Celwyn Ball, British First Army 1940-46

Celwyn Ball, British First Army 1940-46

Celwyn 1922-2016

Bralu Kapi, Riga, Latvia

In 1992, I told Cel­wyn of my Lat­vian fore­bears and wish to vis­it the Baltic. He said he knew the area well, vol­un­teered to join me, and made arrange­ments for a tour. Gen­er­ous­ly he showed me places I nev­er expect­ed to see. I remem­ber our strolling Bralu Kapi, Latvia’s Arling­ton, where heroes lie. There I heard Cel­wyn mus­ing, from his own expe­ri­ence, about what they must have gone through. A vet­er­an had told us of dig­ging ditch­es in the flat coun­try, against oncom­ing Russ­ian tanks, in 1945 as the Red Army rolled west. They were Sher­mans sent through Lend-Lease, their white stars recent­ly repaint­ed red.

Churchill said, “Noth­ing sur­pass­es 1940.” He added, quot­ing Ten­nyson: “Every morn brought forth a noble chance. And every chance brought forth a noble knight.” He was one of those, though he would nev­er claim the dis­tinc­tion. On 29 August 1940, 18-year-old Cel­wyn Ball joined the British Army. (It was the day Churchill told Gen­er­al de Gaulle that any French colonies will­ing to con­tin­ue the fight would be defended.)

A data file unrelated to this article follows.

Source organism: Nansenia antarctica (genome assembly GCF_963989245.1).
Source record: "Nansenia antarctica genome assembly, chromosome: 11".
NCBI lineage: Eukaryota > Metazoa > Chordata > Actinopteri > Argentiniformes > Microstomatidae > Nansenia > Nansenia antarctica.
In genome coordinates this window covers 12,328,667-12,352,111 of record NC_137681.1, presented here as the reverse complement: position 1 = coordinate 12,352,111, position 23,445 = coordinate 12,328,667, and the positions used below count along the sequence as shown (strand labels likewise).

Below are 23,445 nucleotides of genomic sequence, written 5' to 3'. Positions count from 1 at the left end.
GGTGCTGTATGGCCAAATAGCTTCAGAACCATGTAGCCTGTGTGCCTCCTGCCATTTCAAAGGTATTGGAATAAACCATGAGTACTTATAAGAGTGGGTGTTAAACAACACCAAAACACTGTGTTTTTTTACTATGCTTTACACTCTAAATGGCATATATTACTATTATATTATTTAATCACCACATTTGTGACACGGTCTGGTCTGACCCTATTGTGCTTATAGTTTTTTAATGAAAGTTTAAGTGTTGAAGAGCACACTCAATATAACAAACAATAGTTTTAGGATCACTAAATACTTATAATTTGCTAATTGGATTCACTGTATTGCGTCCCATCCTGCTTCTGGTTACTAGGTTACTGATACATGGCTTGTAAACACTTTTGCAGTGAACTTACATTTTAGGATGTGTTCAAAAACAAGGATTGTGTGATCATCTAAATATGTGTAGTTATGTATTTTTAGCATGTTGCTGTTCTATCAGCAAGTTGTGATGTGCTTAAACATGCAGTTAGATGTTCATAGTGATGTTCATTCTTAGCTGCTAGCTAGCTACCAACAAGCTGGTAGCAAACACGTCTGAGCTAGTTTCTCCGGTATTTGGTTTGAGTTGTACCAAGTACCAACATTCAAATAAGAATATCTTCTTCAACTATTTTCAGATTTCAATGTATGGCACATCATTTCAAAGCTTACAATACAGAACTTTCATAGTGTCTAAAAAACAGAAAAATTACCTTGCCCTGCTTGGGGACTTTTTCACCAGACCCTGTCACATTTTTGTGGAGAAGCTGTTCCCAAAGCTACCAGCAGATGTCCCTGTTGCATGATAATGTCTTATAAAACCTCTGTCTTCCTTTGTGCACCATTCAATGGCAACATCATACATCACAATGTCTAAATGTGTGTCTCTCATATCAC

Cel­wyn in 1946.

Cel­wyn served as a motor­cy­cle despatch rid­er with the First Army in the Mid­dle East. In Pales­tine in 1945, he was wrecked: One of the war­ring par­ties had placed wire across the road. Sent home for surgery, he was hos­pi­tal­ized nine months. He always walked with a severe limp. His rows of medals includ­ed a Unit­ed States Bronze Star. He was dis­charged in Sep­tem­ber 1946. A week lat­er began his long, hap­py mar­riage to Patri­cia, whom he sad­ly lost in 2000. He left us in Monc­ton, New Brunswick on March 30th, at the fine age of 93.



Celwyn as Philatelist

Our friend com­bined an intense admi­ra­tion of Sir Win­ston with deter­mi­na­tion to serve his mem­o­ry in a unique way: his Churchill World Stamp Cat­a­logue (cre­at­ed with the help of Pat and their daugh­ter Ali­son) is the world’s most com­pre­hen­sive com­pendi­um of Churchill com­mem­o­ra­tive postage. Every Churchill­lian should own a copy, whether he col­lects stamps or not.

Cel­wyn served as the sec­ond pres­i­dent of the Inter­na­tion­al Churchill Soci­ety Cana­da from 1987 to 1990, and from 1991 to 1993 as chair­man of the Coun­cil of Churchill Soci­eties. He com­bined lead­er­ship with a ret­i­cence of man­ner that polite­ly dis­missed any attempt to thank him, though we did so fre­quent­ly. Celwyn’s work insures that he will nev­er be for­got­ten. And a man nev­er dies so long as he is remembered.


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